I gave a speech on “fake news” to the Osher Lifelong Learning Institute at Fresno State and had a great time interacting with an audience of relatively sophisticated news consumers. Part of my presentation in April dealt with strategies to identify phony news content, with the goal of reducing the amount of fake news that is shared on social media platforms.

The audience seemed appreciative of this information, so I’m again offering the tips to Media Institute readers. These strategies should help identify most fake stories, but they aren’t foolproof. Those pushing phony content are getting better at disguising what they are doing. But if you follow these guidelines, you’ll be a smarter news consumer.

  1. Look past your personal biases. This is crucial in sorting out content. We often believe the worst about people or politicians we despise. Those biases can blind us to what we are sharing on social media, even if there are red flags that suggest the stories may not be factual.
  2.  Do you recognize the source of the news item? Be skeptical if it comes from a source that you’ve never heard of. That doesn’t mean it’s false, and it could come from an obscure but legitimate news outlet. But take extra time to confirm the facts on sites you may not recognize.
  3. Use search engines to see if anyone else is reporting this particular story. If it is as big a story as being promoted in the headline or share text on a social media site, surely other news outlets will have a version of the story.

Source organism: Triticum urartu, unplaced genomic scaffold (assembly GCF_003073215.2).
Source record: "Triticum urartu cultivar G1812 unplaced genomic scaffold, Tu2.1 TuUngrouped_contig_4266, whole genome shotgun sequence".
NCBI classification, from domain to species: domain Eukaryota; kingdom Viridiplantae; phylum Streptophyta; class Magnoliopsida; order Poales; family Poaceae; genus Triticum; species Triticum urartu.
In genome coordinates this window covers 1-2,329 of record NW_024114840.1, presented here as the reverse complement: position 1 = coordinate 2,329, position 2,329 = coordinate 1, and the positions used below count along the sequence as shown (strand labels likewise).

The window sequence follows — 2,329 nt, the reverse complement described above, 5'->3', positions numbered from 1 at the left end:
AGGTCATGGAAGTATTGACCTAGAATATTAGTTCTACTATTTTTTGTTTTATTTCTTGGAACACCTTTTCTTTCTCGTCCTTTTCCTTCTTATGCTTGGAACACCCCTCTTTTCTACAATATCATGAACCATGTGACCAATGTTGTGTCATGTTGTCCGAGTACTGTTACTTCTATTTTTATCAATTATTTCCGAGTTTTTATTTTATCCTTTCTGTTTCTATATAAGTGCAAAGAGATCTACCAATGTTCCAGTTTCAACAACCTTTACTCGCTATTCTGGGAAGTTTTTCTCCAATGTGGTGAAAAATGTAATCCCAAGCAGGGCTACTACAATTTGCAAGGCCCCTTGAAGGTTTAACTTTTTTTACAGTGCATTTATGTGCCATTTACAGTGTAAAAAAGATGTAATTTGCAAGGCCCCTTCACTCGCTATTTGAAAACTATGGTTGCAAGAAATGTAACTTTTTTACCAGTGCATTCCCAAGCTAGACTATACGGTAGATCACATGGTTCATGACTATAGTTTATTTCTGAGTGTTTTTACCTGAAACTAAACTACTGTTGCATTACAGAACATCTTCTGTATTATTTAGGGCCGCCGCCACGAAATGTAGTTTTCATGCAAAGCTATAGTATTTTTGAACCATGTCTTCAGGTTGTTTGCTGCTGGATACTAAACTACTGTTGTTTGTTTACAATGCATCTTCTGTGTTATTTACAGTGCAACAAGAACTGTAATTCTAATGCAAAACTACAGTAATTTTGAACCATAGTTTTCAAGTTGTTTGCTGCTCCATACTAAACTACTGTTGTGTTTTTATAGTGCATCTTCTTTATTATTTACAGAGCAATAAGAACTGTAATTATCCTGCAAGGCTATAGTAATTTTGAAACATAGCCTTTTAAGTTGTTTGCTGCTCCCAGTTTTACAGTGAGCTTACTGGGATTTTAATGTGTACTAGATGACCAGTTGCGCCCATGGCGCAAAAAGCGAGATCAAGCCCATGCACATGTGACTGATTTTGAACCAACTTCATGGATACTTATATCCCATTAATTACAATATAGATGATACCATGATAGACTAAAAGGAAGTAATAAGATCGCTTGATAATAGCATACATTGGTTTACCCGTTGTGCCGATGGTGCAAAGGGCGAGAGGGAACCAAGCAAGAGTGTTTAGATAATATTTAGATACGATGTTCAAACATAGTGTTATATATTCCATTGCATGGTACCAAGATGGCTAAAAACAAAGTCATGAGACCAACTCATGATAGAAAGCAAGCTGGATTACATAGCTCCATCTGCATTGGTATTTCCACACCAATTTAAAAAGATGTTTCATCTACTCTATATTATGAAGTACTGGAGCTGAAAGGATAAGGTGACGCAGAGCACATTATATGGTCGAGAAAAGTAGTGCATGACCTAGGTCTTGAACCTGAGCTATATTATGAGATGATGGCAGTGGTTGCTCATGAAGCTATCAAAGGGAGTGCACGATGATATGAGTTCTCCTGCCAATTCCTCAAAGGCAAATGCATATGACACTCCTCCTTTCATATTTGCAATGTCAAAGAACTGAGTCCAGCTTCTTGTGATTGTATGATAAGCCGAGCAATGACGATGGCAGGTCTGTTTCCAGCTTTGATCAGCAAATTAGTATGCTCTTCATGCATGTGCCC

Editorial cartoon by SW Parra. swparra.wixsite.com/mysite
  4.  Check the link in your browser. Many fake news sites try to mimic actual news sites. The link might have a slight variation from the legitimate news site. If the link looks odd, that’s another red flag.
  5. Look at other stories on the website. Does the content pass the “smell test?” Check out the writing style. Do the stories on the site have excessive capital letters, exclamation points, obvious grammatical errors, or other oddities that suggest the content may not be reliable?
  6. Read the “Contact Us” and “About Us” Links. Are they working, and do they give information that is helpful? Can you email the story’s author?
  7. Go to fact-checking sites. Use them to see what they say about the news story before you post it on social media. Try factcheck.org, snopes.com, politifact.com, or other fact-checking sites. And if you have questions about the quality of a particular fact-checking site, use multiple fact-checking sites to verify the information.
  8. Be skeptical. It will help make you a smart news consumer.